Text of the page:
By Philip Yatai
Kaduna, Oct. 3, 2020 AID Foundation, an NGO, on Saturday, expressed concern over what it described as “neglect” of the agricultural and youth development sectors by the Kaduna State Government.
The Executive Director of the NGO, Mr Emmanuel Bonet, made the observations as a panelist, during a virtual Kaduna State 2021 Draft Budget Townhall Meeting, with the theme, “Budget of Recovery”.
Bonet said: “I see these two sectors as being neglected, considering the poor budgetary allocation to the sectors in the state’s annual budgets.
“This is even when agriculture for example, contributes 38 per cent to the state’s GDP, which simply means money in the hands of the citizens.
“Therefore, if a single sector contributes 38 per cent to the GDP, then the government should do everything possible to make agriculture a priority due to its potential in transforming the state’s economy
“If well-funded, agriculture will create more jobs, increase income of farmers, empower women and reduce insecurity among other challenges.”
On youth development, Bonet pointed out that 65 per cent of the population are young people, which if empowered could turn the economic fortunes of the state for good.
He urged the state government to carry out needs assessment of the unemployed, underemployed and the unemployable youths in the state and aligned them with a skill gap to make them more productive.
He thanked the state government for ensuring that the Community Development Charter (CDC) informed the budget at the local government level in the last five years.
He, however, stressed the need to institutionalise the CDC process to ensure that all the 23 Local Government Areas of the state open spaces for citizens to engage the budget process.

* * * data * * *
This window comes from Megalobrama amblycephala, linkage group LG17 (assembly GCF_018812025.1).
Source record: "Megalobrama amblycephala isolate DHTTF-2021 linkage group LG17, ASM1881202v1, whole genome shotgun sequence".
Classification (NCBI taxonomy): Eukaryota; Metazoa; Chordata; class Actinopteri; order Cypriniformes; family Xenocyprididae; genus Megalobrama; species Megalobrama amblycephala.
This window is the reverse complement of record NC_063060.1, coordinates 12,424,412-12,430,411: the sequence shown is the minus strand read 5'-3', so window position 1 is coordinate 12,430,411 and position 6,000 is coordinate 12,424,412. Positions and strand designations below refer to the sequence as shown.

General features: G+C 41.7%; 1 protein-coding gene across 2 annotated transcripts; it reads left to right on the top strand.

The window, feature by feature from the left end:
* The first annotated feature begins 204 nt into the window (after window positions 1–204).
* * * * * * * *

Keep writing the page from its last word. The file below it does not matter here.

Bonet expressed concern on budget realism, pointing out that the Medium-Term Expenditure Framework 2021 -2023, has recommended a budget of N170 billion for 2021.
“But here we are seeing the draft budget overshooting the MTEF recommendation to over N230 billion. This is worrisome because the budget performance in the last five years has been very poor.
“It is not about making huge budgetary allocation, but the ability to generate the needed funds to finance the budget,” he said.
Responding, the Commissioner for Agriculture, Hajiya Halima Lawal, agreed with Bonet position, noting that most African countries were yet to implement the Maputo declaration of 2003.
Lawal said that the African countries have agreed to allocate 10 per cent of their total budget to agriculture and expressed optimism that allocation to the sector would improve from the 2022 budget.
Similarly, the Commissioner for Human Services and Social Development, Hajiya Hafsat Baba, noted the gap in the budget estimate for youth development, adding that efforts would be made to improve intervention in the area.
Naija247news reports that the government has proposed to spend N237.5 billion in 2021 fiscal year, out of which N157.6 billion was earmarked for capital projects while N79.96 billion was for recurrent expenditure.
Of the N157.6 capital expenditure, the agricultural sector got N10.3 billion, of which N7.6 billion was from Federal Government’s Agro.
Processing Productivity, Enhancement and Livelihood Improvement Support (APPEALS) and N2.8 billion from World Bank Nigeria CARES Programme.